The Elder Care Firm October 2017

From the moment you wake up in the morning, it feels like a dense fog fills your head. When you drag yourself out of bed and go to make yourself a plate of eggs and toast, it suddenly seems like a much more complicated task than before. You lose track of time, and the smell of smoke enters your nostrils. Frantically turning the burner off, it occurs to you that you can’t remember the day of the week. According to Time Magazine, 47 million people around the world live with some type of dementia. Typically, as we age, we’re told that all we can do is hope for the best and bide our time until there’s a cure, but recent research by the Alzheimer’s Research Center paints a different picture. A set of simple lifestyle changes may be the key to staving off cognitive decline as we get older. Regular exercise has been shown to reduce your risk of Alzheimer’s by up to 50 percent, according to Help Guide, and it can even slow the onset of already- present cognitive decline. Walk or swim for about 150 minutes each week, along with two to three sessions of moderate resistance training, as well as balance and coordination exercises. Check out for more info on staying active as you age. You May Be Able to Prevent Dementia Before It Starts 4Ways

Heart-healthy eating may also protect the brain. Limit your intake of sugar and saturated fats and eat plenty of fruits, vegetables, and whole grains. Replace butter and margarine with olive or canola oil. Two diets that have been linked to heart health are the DASH diet ( and the Mediterranean diet. Frequent social engagement may help keep your brain sharp. Make efforts to speak face to face with someone you’re close to as often as you can. Try to make new friends, volunteer, join a club or social group, get to know your neighbors, or connect with people over social media. Mental stimulation may also be important to brain health as we age. Study something new to you, such as a foreign language or a musical instrument. Make reading books and newspapers part of your regular routine. Try doing crossword or sudoku puzzles. It’s not difficult to find an activity you enjoy that will also help keep your brain active.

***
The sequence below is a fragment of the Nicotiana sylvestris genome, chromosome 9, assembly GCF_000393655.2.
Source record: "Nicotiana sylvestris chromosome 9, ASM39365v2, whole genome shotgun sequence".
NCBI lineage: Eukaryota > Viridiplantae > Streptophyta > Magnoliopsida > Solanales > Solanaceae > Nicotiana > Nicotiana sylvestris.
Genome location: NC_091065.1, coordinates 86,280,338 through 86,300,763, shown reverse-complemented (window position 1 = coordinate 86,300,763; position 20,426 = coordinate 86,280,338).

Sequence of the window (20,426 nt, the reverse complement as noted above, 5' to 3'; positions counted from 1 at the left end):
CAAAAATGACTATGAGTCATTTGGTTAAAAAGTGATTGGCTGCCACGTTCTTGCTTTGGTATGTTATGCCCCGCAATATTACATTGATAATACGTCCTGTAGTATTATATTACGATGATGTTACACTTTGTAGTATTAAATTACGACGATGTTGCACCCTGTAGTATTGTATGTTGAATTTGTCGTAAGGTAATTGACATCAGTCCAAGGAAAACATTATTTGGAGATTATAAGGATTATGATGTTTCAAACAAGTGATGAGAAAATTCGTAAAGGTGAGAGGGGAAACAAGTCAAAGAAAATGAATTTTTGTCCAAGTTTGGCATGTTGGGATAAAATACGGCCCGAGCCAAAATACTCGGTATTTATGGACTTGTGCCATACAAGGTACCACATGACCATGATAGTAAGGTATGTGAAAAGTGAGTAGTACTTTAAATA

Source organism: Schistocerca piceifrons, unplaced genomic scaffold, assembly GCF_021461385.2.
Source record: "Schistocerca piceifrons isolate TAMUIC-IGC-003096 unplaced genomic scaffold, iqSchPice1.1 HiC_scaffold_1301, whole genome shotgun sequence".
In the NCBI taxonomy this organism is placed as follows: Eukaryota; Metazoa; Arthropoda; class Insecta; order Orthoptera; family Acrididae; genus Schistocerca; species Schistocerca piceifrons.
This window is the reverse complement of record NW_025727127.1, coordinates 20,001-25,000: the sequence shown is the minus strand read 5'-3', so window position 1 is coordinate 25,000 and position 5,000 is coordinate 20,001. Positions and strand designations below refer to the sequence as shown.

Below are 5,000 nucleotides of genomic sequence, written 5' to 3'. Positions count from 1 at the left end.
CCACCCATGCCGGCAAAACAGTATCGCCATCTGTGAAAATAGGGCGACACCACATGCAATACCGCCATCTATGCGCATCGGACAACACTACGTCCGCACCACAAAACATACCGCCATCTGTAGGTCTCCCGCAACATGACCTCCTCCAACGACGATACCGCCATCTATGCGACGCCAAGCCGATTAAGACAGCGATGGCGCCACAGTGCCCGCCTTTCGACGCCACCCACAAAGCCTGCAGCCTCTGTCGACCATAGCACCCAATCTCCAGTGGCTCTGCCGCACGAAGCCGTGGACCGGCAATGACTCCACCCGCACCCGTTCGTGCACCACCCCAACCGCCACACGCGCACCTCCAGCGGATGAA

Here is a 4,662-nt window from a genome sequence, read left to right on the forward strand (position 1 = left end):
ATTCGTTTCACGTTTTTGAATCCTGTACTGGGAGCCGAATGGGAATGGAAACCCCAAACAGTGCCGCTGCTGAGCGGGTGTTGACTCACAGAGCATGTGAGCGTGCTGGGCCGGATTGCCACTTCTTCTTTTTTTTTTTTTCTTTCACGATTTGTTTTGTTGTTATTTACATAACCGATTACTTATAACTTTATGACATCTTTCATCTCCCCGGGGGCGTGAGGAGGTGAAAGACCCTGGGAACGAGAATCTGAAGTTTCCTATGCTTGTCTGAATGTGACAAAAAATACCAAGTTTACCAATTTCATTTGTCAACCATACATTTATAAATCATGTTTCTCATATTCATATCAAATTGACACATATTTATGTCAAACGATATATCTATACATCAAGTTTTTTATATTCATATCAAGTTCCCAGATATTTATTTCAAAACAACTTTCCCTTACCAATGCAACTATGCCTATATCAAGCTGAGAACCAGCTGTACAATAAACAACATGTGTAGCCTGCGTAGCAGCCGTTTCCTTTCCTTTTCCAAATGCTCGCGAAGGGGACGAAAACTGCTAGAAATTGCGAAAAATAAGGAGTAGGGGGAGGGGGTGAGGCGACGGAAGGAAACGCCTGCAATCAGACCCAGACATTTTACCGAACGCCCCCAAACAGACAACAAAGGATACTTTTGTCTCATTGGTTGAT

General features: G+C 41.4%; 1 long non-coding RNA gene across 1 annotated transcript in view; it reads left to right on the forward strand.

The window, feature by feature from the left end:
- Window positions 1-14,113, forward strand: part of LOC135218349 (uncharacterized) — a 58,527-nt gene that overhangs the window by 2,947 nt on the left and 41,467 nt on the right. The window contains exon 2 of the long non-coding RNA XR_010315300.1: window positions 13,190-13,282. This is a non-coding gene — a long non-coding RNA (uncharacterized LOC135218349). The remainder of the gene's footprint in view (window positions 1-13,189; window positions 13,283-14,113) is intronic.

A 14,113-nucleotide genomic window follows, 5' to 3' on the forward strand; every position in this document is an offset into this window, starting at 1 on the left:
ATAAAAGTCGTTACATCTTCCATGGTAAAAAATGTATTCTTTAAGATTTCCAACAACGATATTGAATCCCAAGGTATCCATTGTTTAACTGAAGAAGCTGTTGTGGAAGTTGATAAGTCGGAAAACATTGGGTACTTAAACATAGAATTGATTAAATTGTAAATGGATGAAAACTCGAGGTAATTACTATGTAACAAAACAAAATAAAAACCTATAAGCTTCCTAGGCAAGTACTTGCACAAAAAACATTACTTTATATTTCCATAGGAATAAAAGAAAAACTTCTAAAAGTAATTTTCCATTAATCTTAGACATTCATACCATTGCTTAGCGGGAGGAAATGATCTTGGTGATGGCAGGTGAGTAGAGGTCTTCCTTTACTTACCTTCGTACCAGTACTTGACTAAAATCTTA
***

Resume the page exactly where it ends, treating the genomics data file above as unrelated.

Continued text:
Chris’ Paleo Corner:


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1. Preheat oven to 415 F. 2. Cut acorn squashes in half and place on a baking sheet, open side down. 3. Bake for 20–25 minutes until soft to the touch. 4. When acorn squash has about 10 minutes left to cook, place large skillet over medium heat, with 2 tablespoons of fat, minced garlic, and diced onions. 5. Once onions become translucent, add pork sausage to pan and use wooden spoon to break into pieces and cook until completely cooked through. 6. When acorn squash is roasted and soft, scoop squash out of skin with spoon and place into food processor. 7. Add coconut milk and broth to food processor. Puree until smooth. 8. Add smoked paprika, cayenne pepper, salt and pepper and puree until smooth. 9. Place pureed soup in a bowl, top with sausage, and sprinkle with pepitas.


• 2 acorn squash, halved • 1½ pounds pork sausage • 1 yellow onion, diced • 1 garlic clove, minced • ½ cup canned coconut milk • ½ cup vegetable broth • 1 tablespoon smoked paprika • ½ teaspoon cayenne pepper • Salt and pepper, to taste • 2 tablespoons fat of choice • Pepitas, to garnish

Bryan Bradford Andrew Ceo Patricia Dyer Catherine Hahn Lisa Lukkari

Donald Milner Bruce Raymond Ron Schuler Jeffrey Smith

888-390-4360 • 3

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